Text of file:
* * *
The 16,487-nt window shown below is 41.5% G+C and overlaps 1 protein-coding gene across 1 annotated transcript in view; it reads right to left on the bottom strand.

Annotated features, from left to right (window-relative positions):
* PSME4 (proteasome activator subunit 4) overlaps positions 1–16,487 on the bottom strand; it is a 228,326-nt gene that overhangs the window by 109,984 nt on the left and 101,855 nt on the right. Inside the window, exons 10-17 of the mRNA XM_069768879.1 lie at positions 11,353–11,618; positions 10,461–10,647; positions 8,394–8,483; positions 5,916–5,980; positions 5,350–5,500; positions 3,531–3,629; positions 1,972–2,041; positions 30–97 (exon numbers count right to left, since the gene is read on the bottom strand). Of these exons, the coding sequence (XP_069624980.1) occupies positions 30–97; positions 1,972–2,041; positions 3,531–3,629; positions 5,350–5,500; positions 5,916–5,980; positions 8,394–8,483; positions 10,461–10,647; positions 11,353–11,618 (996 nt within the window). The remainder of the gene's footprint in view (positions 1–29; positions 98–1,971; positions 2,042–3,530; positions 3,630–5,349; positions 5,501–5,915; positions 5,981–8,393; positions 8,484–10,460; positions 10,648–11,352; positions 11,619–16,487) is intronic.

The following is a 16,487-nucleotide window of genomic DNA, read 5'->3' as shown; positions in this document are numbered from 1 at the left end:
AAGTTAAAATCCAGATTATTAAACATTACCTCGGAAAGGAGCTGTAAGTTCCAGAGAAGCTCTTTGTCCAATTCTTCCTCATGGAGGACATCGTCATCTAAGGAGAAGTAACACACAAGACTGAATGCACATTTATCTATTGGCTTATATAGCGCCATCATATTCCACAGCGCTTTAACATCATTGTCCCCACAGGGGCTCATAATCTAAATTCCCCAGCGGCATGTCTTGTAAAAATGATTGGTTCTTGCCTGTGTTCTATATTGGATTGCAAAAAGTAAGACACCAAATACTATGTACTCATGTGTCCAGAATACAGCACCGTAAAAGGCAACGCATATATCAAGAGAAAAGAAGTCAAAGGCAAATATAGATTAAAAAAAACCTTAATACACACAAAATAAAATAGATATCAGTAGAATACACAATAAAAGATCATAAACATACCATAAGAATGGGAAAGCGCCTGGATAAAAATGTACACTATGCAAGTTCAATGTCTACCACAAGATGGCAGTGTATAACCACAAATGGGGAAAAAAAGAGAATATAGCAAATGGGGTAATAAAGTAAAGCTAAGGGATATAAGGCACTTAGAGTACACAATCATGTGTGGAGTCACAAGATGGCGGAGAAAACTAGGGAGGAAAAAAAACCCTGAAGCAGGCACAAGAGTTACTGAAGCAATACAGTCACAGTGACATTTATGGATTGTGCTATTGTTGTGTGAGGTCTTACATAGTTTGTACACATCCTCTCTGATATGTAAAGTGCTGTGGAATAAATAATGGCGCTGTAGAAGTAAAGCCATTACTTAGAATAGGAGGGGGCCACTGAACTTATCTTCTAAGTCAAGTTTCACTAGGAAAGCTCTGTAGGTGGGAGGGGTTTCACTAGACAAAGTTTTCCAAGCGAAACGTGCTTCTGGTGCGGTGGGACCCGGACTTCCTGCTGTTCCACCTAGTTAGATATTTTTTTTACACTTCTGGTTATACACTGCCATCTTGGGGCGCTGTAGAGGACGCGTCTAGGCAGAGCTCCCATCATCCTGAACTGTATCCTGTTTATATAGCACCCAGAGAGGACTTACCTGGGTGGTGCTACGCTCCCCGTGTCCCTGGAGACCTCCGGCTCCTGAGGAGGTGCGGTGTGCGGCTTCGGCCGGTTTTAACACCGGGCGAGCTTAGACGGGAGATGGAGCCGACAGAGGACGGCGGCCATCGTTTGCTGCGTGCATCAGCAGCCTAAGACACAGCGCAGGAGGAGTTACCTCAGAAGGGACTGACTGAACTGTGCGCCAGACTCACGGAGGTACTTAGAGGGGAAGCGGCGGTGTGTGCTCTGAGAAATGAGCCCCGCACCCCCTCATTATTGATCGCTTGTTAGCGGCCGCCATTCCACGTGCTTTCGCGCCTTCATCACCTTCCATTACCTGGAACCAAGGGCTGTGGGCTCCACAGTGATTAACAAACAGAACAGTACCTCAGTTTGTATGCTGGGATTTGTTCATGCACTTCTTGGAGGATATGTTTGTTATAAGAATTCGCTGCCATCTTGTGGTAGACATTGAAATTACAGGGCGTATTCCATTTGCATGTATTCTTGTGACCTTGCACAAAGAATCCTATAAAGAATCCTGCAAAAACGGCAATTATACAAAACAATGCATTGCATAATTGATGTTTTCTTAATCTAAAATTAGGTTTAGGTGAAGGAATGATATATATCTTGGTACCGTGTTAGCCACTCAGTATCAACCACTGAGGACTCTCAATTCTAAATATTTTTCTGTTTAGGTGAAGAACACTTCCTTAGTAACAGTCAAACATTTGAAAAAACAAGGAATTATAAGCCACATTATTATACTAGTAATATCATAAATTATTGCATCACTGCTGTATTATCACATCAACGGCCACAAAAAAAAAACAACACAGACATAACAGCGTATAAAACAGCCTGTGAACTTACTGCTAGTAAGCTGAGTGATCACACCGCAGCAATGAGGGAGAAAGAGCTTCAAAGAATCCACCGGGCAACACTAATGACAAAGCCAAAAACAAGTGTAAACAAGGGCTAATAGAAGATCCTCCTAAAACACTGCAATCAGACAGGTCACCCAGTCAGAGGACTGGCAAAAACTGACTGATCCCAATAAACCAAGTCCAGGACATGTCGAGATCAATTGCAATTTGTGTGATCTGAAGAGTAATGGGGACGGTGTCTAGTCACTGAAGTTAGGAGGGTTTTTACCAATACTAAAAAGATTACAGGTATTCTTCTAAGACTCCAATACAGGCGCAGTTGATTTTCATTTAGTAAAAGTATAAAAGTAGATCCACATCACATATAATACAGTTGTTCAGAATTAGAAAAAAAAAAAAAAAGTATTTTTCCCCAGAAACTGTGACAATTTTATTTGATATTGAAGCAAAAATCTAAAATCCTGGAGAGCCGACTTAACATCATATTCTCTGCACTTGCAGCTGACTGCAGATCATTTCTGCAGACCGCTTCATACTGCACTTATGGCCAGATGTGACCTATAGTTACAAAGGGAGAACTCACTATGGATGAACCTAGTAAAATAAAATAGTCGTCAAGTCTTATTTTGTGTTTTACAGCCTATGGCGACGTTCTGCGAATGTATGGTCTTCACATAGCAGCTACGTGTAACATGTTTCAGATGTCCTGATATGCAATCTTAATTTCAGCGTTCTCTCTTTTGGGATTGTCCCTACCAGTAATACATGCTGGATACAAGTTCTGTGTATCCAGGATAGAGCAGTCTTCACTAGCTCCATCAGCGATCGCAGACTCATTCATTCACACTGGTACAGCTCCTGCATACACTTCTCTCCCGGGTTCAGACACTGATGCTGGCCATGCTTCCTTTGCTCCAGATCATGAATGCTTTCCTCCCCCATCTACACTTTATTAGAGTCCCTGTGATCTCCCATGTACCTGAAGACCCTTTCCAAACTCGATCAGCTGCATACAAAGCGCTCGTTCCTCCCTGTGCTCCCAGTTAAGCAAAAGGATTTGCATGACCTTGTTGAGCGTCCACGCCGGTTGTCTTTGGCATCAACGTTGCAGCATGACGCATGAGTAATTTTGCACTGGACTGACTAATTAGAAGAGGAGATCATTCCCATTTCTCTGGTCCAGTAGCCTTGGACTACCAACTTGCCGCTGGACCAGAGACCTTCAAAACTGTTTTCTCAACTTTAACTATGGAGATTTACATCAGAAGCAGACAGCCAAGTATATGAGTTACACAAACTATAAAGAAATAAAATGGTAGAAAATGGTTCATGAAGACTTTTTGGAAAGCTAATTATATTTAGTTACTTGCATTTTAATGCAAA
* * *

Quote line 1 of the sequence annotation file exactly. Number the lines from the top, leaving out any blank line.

The 16,487-nt window shown below is 41.5% G+C and overlaps 1 protein-coding gene across 1 annotated transcript in view; it reads right to left on the bottom strand.